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TitleMapping and understanding the role of seabed morphology in relation to beluga whale (Delphinapterus leucas) hotspots and habitat use in the Mackenzie Estuary, NT
AuthorWhalen, DORCID logo; Loseto, L L; Hornby, C A; Harwood, L; Hansen-Craik, K
SourceEstuaries and Coasts vol. 43, issue 1, 2019 p. 161-173,
Alt SeriesNatural Resources Canada, Contribution Series 20190592
Mediapaper; on-line; digital
File formatpdf; html
ProvinceNorthwest Territories
Lat/Long WENS-138.0000 -132.8333 70.1667 68.6667
SubjectsScience and Technology; sediments; morphology; Mackenzie Estuary
Illustrationslocation maps; diagrams
ProgramClimate Change Geoscience Coastal Infrastructure
Released2019 12 02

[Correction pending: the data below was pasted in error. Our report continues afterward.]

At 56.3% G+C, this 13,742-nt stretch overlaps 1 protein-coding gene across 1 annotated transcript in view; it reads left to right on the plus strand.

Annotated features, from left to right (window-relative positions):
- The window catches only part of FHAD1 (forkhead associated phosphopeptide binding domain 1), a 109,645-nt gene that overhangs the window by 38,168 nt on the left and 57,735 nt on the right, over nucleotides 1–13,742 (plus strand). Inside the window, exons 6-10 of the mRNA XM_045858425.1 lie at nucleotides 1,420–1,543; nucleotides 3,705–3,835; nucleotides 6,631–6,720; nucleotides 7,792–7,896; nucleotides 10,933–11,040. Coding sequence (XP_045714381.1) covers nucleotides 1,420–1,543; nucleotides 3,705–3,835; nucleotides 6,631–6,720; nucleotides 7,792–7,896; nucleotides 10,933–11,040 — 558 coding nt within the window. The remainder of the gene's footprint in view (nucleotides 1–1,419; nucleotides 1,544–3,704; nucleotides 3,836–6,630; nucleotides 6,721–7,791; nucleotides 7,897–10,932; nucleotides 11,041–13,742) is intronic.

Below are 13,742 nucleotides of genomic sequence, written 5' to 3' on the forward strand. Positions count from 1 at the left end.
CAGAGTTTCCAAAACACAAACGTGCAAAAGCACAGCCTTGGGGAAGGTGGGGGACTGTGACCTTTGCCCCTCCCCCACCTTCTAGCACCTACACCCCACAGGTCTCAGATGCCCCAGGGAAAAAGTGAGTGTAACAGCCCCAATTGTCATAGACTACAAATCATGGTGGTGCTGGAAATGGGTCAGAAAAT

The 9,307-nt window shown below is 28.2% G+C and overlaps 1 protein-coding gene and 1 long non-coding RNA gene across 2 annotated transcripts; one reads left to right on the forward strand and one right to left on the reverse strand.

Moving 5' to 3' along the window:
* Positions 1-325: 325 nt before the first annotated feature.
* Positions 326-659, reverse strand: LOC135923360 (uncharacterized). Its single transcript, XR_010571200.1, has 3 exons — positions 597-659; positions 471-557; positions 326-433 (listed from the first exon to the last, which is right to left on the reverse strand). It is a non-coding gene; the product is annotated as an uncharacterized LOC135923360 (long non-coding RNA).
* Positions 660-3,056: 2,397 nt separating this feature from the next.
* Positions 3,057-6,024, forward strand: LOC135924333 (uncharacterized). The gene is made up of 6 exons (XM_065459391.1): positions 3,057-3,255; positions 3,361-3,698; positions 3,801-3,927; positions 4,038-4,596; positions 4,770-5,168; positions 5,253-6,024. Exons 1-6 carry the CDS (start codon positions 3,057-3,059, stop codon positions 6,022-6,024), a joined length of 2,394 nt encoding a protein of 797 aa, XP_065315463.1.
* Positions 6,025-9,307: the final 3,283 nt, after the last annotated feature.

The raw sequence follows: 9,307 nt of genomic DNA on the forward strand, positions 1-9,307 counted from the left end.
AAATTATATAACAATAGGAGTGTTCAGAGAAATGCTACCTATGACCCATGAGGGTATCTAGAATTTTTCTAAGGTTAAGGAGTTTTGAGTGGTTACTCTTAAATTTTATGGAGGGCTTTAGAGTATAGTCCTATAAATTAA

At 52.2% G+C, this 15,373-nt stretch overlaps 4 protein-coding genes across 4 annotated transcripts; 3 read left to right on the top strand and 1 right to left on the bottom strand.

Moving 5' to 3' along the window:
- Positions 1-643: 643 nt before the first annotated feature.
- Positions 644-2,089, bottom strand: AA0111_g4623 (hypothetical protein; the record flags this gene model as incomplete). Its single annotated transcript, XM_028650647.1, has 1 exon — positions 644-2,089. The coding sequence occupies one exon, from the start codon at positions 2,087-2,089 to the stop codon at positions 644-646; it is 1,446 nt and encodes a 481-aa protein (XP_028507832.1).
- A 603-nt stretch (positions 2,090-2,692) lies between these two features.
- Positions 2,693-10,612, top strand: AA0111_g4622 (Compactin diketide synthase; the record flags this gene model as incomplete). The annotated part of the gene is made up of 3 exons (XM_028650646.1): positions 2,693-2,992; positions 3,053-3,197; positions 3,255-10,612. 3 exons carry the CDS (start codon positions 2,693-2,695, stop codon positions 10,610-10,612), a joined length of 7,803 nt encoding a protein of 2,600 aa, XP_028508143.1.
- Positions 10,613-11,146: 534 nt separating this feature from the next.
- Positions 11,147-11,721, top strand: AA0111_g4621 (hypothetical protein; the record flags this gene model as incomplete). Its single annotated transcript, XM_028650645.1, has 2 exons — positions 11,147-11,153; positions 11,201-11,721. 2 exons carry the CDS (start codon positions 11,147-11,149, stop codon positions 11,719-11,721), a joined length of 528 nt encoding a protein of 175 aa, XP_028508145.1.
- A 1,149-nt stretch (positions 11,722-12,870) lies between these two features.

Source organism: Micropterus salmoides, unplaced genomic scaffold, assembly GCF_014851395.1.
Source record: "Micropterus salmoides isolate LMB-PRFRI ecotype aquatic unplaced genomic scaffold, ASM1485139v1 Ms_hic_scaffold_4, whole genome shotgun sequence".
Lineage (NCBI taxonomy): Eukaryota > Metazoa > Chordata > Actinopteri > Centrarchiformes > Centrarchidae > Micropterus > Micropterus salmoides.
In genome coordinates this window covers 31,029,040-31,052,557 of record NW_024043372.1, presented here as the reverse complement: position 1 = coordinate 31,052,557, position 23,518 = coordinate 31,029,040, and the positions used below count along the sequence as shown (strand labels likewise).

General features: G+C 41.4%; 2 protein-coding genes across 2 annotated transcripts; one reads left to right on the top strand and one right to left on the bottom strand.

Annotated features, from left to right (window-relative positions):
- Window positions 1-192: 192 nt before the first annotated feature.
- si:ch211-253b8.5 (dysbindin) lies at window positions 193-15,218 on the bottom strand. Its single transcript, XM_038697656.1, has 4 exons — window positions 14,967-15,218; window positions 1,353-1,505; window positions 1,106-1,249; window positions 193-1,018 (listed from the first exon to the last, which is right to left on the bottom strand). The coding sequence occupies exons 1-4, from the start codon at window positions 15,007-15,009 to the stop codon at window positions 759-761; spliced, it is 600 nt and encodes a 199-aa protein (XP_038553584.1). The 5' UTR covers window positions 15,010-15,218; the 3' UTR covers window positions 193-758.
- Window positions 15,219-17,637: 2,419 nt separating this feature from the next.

AbstractThe Tarium Niryutait Marine Protected Area within the Mackenzie Estuary provides a critical summer habitat for the Eastern Beaufort Sea (EBS) beluga whales (Delphinapterus leucas). Given the lack of seabed characterization in the Mackenzie Estuary, there is a need to characterize key features and governing processes that may influence or drive beluga habitat use. Thus, we sample and describe the Mackenzie Estuary seabed and examine the influence of ice conditions, fluvial processes and wave interactions to define seabed processes and spatially defined habitats. Lastly, we examine how beluga selects specific seabed characteristics or habitat types. Seabed mapping, sediment sampling and delineation of seafloor features are used to define the seabed habitat. The majority of the seabed consists of medium to coarse-grained silt and is void of any bathymetric variations and disturbances. Five seabed habitat zones were defined: (1) featureless and flat, (2) scours and disturbed, (3) sandy shoal, (4) deep channel and (5) longshore bars. Beluga observations analysed retrospectively from 1972 to 1992 were associated with the featureless and flat seabed habitat 72% of the time. However, a preference for the sandy shoal habitat provides some indication there are substrates in the estuary which are suitable for whales to rub against (to scrape off moulting skin), supporting the hypothesis there are certain habitats that may attract belugas during the annual moult.

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